Outlander [3] Voyager by Diana Gabaldon

Outlander [3] Voyager by Diana Gabaldon

Author:Diana Gabaldon [Gabaldon, Diana]
Language: eng
Format: epub, mobi
Tags: Fiction, General, Fantasy, Fantasy Fiction, Historical, Romance, Love Stories, Time Travel, Scotland, Randall; Claire (Fictitious Character), Man-Woman Relationships - Scotland
ISBN: 0440217563
Publisher: Dell
Published: 1994-01-01T05:00:00+00:00



After giving him a shot and settling him comfortably, I sat watching until he fell asleep again, allowing him to hold my hand until his own grip relaxed in sleep and the big hand dropped slack by his side.

I sat by his bed for the rest of the night, dozing sometimes, and rousing myself by means of the internal clock all doctors have, geared to the rhythms of a hospital’s shift changes. Two more shots, the last at daybreak, and by then the fever had loosed its hold perceptibly. He was still very warm to the touch, but his flesh no longer burned, and he rested easier, falling asleep after the last shot with no more than a few grumbles and a faint moan as his arm twinged.

“Bloody eighteenth-century germs are no match for penicillin,” I told his sleeping form. “No resistance. Even if you had syphilis, I’d have it cleaned up in no time.”

And what then? I wondered, as I staggered off to the kitchen in search of hot tea and food. A strange woman, presumably the cook or the housemaid, was firing up the brick oven, ready to receive the daily loaves that lay rising in their pans on the table. She didn’t seem surprised to see me, but cleared away a small space for me to sit down, and brought me tea and fresh girdle-cakes with no more than a quick “Good mornin’ to ye, mum” before returning to her work.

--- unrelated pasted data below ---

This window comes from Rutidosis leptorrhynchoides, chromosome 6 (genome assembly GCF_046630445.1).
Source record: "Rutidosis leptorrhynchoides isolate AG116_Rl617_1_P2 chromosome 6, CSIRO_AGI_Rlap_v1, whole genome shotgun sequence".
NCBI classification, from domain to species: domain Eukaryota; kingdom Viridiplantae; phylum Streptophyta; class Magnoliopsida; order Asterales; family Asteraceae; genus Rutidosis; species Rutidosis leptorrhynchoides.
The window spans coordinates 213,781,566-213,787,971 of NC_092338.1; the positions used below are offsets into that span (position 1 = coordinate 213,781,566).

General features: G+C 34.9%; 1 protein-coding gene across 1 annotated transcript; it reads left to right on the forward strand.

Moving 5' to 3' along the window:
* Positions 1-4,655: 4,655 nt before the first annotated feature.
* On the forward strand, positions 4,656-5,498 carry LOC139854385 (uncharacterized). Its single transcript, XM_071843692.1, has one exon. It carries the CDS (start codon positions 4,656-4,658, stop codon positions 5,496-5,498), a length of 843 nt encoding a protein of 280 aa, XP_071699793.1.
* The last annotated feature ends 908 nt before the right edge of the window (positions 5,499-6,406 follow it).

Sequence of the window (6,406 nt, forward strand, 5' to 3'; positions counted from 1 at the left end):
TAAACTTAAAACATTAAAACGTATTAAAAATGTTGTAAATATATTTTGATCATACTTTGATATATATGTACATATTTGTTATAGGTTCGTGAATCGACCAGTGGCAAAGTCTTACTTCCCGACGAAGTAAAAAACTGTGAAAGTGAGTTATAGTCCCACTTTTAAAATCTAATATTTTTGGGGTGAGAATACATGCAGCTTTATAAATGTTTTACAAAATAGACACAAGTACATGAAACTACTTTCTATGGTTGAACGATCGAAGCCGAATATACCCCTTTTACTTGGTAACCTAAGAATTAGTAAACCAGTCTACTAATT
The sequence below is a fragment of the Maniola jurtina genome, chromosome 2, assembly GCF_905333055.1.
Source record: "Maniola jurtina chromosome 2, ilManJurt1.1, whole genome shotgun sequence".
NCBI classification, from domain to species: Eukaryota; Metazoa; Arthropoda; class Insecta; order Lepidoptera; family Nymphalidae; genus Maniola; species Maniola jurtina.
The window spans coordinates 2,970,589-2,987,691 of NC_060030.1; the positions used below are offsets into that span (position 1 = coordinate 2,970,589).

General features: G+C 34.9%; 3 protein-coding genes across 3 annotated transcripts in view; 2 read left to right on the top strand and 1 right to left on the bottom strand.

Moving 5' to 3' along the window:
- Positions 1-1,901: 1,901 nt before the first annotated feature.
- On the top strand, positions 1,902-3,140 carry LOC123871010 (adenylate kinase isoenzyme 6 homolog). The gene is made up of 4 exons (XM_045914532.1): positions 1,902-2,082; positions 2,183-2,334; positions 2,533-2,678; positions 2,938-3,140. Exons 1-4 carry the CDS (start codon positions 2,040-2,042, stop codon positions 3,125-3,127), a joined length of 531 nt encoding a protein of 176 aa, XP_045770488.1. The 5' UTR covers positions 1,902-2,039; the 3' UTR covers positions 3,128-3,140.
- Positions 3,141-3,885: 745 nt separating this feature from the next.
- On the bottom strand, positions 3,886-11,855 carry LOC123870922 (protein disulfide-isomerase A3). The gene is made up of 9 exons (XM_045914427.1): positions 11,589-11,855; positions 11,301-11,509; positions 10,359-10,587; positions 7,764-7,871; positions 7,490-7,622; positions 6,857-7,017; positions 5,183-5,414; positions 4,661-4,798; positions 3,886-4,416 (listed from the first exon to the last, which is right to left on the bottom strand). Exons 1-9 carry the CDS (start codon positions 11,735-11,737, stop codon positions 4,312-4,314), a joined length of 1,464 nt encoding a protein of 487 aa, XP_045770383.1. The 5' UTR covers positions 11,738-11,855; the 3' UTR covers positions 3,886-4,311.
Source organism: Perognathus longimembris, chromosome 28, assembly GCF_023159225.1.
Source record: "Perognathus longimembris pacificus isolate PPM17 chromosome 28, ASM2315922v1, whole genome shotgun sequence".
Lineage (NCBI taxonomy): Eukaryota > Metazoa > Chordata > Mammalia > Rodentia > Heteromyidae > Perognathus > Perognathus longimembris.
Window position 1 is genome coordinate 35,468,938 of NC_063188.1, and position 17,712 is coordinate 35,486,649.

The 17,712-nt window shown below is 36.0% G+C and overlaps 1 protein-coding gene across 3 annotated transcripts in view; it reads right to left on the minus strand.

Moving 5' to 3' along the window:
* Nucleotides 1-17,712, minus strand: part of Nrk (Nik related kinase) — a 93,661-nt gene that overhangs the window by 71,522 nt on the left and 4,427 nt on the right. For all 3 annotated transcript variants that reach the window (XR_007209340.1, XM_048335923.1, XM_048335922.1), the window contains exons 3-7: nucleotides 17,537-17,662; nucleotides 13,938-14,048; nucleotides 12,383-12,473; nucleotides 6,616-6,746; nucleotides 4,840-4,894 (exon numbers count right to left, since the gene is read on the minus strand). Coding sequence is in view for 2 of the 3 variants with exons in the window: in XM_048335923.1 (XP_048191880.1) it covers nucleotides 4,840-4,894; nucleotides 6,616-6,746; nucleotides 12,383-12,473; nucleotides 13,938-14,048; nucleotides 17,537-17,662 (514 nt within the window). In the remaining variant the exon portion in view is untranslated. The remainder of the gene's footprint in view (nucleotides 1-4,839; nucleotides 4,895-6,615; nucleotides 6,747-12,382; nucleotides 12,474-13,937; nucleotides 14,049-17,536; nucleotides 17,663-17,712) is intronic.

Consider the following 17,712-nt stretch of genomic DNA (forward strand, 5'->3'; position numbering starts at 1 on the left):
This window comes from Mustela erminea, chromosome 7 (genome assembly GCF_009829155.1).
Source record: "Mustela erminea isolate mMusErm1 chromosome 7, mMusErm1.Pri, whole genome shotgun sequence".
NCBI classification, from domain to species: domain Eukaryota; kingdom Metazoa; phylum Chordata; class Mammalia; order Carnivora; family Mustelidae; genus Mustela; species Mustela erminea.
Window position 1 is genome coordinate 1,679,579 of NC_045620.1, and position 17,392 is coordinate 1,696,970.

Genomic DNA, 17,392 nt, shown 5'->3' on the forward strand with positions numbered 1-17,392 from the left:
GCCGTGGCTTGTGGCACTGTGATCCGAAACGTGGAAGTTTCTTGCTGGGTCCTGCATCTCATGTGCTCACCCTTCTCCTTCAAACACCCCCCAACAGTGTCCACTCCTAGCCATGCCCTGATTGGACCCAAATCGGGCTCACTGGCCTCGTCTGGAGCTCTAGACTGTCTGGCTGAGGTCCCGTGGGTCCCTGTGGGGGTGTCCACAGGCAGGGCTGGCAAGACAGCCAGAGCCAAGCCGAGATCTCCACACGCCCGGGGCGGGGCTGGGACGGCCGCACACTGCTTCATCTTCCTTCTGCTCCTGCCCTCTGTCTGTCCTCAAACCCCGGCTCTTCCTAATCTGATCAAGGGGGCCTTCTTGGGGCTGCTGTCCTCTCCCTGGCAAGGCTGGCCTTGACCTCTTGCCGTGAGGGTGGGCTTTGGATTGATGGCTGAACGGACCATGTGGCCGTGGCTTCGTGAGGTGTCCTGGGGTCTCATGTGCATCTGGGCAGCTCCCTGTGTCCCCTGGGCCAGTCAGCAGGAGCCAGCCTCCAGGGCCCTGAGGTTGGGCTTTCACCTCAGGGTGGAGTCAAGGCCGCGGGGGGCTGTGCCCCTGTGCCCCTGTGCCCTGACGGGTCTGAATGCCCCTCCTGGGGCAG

Evidently, Jenny had informed the household of my presence. Did that mean she accepted it herself? I doubted it. Clearly, she had wanted me to go, and wasn’t best pleased to have me back. If I was going to stay, there was plainly going to be a certain amount of explanation about Laoghaire, from both Jenny and Jamie. And I was going to stay.

“Thank you,” I said politely to the cook, and taking a fresh cup of tea with me, went back to the parlor to wait until Jamie saw fit to wake up again.

People passed by the door during the morning, pausing now and then to peep through, but always went on hurriedly when I looked up. At last, Jamie showed signs of waking, just before noon; he stirred, sighed, groaned as the movement jarred his arm, and subsided once more.

I gave him a few moments to realize that I was there, but his eyes stayed shut. He wasn’t asleep, though; the lines of his body were slightly tensed, not relaxed in slumber. I had watched him sleep all night; I knew the difference.

“All right,” I said. I leaned back in the chair, settling myself comfortably, well out of his reach. “Let’s hear it, then.”

A small slit of blue showed under the long auburn lashes, then disappeared again.

“Mmmm?” he said, pretending to wake slowly. The lashes fluttered against his cheeks.

“Don’t stall,” I said crisply. “I know perfectly well you’re awake. Open your eyes and tell me about Laoghaire.”

The blue eyes opened and rested on me with an expression of some disfavor.


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